Verticillium wilt in winter-sown oilseed rape
(Brassica napus L. ssp. oleifera), which has not yet
been reported in the U.K. but is
widespread in Europe, was shown to be caused by the host-specific,
‘near-diploid’ Verticillium longisporum comb. nov.
cruciferous isolates (plus one from sugarbeet) of V. longisporum,
mainly from oilseed rape from Germany, Sweden, Japan, France and
Poland, were characterized and compared with nine typical isolates of
V. dahliae and five of V. albo-atrum. Isolates of
were distinguished from those of V. dahliae by three
morphological characters, i.e. elongate microsclerotia, long conidia
and mainly three phialides per node on conidiophores, whereas those of
V. dahliae had ±spherical microsclerotia, short conidia
(3·5–5·5 μm), and 4–5 phialides per node.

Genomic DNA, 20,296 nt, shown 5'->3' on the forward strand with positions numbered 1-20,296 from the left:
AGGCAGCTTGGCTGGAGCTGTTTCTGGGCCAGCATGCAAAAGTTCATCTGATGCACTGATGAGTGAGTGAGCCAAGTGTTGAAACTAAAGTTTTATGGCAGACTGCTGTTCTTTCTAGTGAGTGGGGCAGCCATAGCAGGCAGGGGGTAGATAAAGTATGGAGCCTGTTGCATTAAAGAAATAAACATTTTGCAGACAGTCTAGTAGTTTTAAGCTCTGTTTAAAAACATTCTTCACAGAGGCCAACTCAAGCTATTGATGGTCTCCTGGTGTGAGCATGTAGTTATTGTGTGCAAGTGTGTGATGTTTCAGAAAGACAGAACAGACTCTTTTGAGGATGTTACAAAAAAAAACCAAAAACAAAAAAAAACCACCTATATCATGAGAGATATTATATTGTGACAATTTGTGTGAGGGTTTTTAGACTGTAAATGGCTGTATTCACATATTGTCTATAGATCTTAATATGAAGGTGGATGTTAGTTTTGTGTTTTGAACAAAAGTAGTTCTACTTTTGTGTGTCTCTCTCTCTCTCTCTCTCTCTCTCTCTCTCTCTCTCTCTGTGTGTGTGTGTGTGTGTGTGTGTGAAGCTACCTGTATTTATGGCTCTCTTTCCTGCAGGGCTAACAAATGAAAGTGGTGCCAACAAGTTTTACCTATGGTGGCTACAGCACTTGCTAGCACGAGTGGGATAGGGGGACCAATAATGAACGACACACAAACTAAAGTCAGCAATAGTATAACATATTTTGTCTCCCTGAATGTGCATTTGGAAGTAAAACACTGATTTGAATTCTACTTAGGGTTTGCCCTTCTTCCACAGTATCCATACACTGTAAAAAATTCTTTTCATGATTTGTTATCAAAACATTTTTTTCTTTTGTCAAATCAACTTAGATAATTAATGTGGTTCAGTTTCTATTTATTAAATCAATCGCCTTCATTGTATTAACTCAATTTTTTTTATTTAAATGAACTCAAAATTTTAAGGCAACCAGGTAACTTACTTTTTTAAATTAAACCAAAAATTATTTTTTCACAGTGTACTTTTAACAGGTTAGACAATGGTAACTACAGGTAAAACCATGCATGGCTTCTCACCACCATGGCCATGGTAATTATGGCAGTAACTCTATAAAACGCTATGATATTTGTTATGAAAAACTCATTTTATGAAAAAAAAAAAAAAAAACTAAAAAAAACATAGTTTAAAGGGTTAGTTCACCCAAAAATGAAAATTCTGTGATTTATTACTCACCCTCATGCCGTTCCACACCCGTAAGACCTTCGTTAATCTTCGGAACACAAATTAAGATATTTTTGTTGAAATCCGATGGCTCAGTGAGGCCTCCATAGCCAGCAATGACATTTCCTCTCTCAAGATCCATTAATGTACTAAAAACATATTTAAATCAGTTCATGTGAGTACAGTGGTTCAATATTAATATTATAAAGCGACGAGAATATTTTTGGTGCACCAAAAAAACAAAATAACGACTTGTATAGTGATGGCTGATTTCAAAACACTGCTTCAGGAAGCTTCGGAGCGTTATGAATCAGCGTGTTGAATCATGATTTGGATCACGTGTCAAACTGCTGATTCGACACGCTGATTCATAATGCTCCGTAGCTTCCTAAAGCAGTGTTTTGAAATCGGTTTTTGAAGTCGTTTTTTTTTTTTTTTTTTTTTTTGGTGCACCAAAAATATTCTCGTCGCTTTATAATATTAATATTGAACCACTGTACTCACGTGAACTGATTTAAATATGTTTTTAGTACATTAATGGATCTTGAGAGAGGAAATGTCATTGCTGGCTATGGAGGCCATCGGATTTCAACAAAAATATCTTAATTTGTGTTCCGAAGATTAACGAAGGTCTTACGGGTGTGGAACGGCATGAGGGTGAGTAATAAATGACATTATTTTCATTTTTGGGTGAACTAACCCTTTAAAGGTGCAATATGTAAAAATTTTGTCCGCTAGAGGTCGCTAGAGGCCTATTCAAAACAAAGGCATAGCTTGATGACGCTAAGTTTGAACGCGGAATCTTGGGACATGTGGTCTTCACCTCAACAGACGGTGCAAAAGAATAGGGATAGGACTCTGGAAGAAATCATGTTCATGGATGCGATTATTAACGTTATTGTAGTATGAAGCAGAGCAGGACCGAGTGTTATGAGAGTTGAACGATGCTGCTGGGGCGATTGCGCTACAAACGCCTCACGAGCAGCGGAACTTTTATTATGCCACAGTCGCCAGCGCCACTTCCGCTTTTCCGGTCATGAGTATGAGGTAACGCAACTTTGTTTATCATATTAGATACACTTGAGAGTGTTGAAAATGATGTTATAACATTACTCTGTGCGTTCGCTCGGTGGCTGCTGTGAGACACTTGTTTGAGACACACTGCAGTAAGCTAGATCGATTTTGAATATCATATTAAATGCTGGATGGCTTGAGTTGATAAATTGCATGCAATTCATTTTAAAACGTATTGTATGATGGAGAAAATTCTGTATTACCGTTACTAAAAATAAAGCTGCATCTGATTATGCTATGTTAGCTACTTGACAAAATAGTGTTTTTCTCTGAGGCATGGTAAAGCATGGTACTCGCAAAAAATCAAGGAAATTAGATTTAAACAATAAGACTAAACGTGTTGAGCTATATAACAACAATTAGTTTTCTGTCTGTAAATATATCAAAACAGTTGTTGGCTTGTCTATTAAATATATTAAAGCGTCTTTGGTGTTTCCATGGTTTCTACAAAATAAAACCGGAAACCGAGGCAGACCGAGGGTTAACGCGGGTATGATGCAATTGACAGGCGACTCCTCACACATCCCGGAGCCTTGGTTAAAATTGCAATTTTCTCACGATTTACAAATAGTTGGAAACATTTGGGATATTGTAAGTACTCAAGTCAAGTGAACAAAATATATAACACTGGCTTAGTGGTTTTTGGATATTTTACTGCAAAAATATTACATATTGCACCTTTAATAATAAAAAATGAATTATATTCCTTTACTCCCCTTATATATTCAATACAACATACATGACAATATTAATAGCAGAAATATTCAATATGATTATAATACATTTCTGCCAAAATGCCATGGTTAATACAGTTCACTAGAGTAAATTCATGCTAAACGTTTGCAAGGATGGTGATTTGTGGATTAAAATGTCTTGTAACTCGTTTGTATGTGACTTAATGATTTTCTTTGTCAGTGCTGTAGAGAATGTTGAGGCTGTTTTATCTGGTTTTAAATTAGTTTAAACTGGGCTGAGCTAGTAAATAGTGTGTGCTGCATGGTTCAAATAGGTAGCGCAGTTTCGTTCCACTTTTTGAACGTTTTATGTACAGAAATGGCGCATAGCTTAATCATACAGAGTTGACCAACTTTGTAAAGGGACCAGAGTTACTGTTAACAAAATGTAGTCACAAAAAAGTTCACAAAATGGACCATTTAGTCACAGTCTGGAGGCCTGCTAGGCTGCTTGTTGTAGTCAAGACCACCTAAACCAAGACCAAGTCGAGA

of V. longisporum lacked extracellular polyphenol oxidase activity
showed mean conidial nuclear diam. (DAPI fluorescence) of ca
1·85 μm, and ‘near-diploid’ standardized arbitrary
(Feulgen DNA microdensitometry) of 0·89–1·17 (mean,
1·02). For isolates of V. dahliae, extracellular
p.p.o. activity was detectable,
and the corresponding figures for conidial nuclear diam. were ca 1·16 μm and DNA values of 0·45–0·65
(mean, 0·57), respectively.
Using three oligonucleotide primers, isolates of V. longisporum
were clearly distinguishable from those of V. dahliae and
by their RAPD band profiles. Greenhouse pathogenicity tests, employing
winter oilseed rape cvs, confirmed the pathogenicity
of V. longisporum, whereas V. dahliae was
non-pathogenic. On the basis of all the above characters, this host-specific
pathotype, V. longisporum, should now be considered as a distinct
species. Evidence is presented to suggest that it may have evolved by parasexual
hybridization between a strain of V. albo-atrum and a strain of
V. dahliae, thus explaining its ‘near diploid’ state
the origin of four recombinants detected.